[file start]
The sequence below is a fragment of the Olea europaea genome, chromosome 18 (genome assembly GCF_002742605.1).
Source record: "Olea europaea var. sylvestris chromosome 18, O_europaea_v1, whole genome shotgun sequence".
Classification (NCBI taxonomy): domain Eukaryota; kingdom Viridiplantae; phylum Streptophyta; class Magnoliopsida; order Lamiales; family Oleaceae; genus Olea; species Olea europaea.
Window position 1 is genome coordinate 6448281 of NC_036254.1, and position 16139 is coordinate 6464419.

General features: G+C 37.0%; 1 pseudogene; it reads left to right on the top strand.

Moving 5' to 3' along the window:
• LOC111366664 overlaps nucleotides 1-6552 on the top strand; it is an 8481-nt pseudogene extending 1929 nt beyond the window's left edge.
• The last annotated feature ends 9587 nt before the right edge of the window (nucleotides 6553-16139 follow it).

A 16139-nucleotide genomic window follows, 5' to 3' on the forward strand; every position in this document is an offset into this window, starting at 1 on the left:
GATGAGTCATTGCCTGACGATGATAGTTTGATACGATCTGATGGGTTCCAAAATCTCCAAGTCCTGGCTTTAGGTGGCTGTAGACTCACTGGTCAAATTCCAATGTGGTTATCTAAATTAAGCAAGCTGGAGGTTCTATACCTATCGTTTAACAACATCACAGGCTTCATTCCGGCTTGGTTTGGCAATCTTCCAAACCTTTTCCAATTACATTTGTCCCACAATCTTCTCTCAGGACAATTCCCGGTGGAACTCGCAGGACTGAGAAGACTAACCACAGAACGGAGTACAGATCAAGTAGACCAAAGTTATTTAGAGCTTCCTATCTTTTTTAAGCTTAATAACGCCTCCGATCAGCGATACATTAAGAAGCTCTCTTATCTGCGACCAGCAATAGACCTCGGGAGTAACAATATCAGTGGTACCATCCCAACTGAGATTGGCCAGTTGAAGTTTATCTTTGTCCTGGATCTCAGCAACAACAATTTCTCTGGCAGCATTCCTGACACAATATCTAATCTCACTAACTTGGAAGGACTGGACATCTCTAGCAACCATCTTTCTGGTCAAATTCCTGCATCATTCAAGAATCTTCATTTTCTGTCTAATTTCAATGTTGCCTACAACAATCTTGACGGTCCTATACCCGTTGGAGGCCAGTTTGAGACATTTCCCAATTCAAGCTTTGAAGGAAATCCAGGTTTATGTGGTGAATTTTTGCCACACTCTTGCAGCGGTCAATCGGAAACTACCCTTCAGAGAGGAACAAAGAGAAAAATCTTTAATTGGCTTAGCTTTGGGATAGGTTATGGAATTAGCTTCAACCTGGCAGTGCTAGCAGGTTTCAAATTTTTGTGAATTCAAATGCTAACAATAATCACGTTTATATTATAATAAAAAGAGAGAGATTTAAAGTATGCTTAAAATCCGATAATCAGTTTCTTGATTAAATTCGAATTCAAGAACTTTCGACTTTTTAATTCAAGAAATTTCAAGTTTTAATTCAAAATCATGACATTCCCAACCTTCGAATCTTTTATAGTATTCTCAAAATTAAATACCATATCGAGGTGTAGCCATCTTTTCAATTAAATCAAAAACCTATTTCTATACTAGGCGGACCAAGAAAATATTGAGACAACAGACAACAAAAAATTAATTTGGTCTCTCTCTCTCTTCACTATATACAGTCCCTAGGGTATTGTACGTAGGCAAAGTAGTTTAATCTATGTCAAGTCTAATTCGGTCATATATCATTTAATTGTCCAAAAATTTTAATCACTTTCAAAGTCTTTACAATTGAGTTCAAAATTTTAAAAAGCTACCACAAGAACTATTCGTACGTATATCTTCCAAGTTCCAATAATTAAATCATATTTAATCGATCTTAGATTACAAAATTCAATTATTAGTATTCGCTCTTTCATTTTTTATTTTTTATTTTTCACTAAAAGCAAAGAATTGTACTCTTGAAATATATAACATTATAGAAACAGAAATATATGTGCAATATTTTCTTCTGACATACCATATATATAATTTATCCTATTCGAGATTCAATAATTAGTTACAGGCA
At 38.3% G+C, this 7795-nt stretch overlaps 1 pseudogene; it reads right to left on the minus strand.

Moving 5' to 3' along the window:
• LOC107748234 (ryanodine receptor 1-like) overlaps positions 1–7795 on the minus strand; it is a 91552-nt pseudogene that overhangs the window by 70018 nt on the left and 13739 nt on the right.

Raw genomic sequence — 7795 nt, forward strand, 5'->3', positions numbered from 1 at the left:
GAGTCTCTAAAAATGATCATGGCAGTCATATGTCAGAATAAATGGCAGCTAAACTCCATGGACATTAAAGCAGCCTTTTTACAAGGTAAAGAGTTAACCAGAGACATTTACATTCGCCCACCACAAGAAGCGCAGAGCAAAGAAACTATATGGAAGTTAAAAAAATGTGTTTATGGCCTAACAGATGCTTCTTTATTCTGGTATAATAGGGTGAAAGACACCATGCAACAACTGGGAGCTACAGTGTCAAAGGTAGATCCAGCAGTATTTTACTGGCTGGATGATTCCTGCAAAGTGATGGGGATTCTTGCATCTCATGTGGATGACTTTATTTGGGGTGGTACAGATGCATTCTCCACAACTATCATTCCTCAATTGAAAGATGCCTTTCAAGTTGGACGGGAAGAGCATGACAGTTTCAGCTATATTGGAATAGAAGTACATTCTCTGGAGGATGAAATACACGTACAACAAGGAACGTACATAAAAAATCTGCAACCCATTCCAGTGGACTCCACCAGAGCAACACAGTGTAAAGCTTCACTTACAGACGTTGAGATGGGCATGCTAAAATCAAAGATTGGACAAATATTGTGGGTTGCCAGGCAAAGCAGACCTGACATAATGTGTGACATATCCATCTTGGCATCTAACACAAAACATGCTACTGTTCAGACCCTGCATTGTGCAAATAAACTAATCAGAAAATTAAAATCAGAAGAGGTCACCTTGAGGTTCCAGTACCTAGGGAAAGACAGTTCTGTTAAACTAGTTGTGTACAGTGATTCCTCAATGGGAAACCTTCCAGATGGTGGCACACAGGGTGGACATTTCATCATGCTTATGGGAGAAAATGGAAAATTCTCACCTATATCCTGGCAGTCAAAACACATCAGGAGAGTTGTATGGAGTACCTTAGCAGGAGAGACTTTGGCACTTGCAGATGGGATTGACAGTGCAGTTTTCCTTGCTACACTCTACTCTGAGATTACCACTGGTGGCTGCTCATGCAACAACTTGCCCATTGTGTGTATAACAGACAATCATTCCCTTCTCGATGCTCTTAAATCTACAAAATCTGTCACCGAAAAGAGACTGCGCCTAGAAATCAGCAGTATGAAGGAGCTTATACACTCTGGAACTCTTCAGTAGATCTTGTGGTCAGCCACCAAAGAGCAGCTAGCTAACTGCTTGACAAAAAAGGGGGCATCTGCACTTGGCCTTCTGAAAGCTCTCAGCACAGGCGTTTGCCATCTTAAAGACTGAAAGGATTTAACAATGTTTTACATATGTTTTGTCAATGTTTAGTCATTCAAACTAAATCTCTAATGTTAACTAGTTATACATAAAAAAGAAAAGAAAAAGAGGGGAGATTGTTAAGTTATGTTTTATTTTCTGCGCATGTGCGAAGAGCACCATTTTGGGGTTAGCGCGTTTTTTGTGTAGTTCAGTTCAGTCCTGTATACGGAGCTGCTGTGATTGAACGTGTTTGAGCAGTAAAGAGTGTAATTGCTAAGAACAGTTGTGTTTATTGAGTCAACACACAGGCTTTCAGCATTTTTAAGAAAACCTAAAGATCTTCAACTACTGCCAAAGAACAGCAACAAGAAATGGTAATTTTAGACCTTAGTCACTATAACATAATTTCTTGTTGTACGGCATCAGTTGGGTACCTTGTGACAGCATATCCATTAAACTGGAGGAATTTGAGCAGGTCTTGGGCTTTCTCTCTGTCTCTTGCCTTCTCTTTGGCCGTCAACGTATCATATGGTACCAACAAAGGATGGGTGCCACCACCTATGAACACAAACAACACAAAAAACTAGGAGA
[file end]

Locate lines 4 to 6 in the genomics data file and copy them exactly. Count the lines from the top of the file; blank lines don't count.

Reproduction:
Window position 1 is genome coordinate 6448281 of NC_036254.1, and position 16139 is coordinate 6464419.

General features: G+C 37.0%; 1 pseudogene; it reads left to right on the top strand.

Moving 5' to 3' along the window: